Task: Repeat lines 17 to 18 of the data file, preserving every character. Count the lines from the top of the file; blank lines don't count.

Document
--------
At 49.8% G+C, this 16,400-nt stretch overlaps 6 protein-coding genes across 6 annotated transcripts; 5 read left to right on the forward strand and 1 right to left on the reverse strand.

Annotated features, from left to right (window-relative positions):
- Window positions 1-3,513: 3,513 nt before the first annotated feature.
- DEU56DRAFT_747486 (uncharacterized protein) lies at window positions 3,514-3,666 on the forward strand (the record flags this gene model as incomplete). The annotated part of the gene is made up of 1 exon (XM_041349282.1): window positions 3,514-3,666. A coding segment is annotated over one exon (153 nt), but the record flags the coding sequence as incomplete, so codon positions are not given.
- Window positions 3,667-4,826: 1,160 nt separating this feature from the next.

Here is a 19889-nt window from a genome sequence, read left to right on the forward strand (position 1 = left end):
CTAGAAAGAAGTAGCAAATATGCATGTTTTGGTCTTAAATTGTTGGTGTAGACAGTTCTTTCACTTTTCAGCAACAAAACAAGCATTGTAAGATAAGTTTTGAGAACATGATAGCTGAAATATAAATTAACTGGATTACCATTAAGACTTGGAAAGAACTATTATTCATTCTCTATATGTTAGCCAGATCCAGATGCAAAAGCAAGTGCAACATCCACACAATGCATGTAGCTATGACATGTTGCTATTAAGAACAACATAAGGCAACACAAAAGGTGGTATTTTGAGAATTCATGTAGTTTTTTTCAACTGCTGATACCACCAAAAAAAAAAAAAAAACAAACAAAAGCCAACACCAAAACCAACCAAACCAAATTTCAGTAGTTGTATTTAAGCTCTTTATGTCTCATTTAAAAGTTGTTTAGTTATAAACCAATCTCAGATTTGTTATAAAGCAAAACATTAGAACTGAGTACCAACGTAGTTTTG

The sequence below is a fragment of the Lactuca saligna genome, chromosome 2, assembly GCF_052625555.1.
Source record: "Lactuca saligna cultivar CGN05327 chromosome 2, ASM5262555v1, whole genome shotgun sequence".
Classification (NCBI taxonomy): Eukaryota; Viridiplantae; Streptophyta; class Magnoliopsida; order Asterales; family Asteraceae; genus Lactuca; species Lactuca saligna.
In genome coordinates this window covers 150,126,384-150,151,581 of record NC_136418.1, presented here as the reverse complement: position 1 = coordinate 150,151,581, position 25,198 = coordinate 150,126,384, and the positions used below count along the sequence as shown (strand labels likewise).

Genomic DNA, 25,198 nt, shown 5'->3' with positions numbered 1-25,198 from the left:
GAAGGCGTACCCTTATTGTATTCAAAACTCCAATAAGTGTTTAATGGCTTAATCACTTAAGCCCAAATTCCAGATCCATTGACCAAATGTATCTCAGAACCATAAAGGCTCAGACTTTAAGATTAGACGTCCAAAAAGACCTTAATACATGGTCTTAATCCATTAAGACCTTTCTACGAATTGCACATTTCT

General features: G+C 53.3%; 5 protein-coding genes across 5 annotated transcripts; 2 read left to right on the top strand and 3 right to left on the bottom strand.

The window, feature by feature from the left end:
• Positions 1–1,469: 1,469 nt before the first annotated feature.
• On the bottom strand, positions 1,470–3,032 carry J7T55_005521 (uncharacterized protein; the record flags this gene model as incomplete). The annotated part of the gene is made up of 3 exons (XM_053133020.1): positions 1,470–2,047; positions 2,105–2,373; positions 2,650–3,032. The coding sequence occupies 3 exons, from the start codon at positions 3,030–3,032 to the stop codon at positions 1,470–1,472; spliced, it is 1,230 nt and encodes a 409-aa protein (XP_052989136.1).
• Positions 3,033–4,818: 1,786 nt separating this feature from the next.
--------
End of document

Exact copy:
• On the bottom strand, positions 1,470–3,032 carry J7T55_005521 (uncharacterized protein; the record flags this gene model as incomplete). The annotated part of the gene is made up of 3 exons (XM_053133020.1): positions 1,470–2,047; positions 2,105–2,373; positions 2,650–3,032. The coding sequence occupies 3 exons, from the start codon at positions 3,030–3,032 to the stop codon at positions 1,470–1,472; spliced, it is 1,230 nt and encodes a 409-aa protein (XP_052989136.1).
• Positions 3,033–4,818: 1,786 nt separating this feature from the next.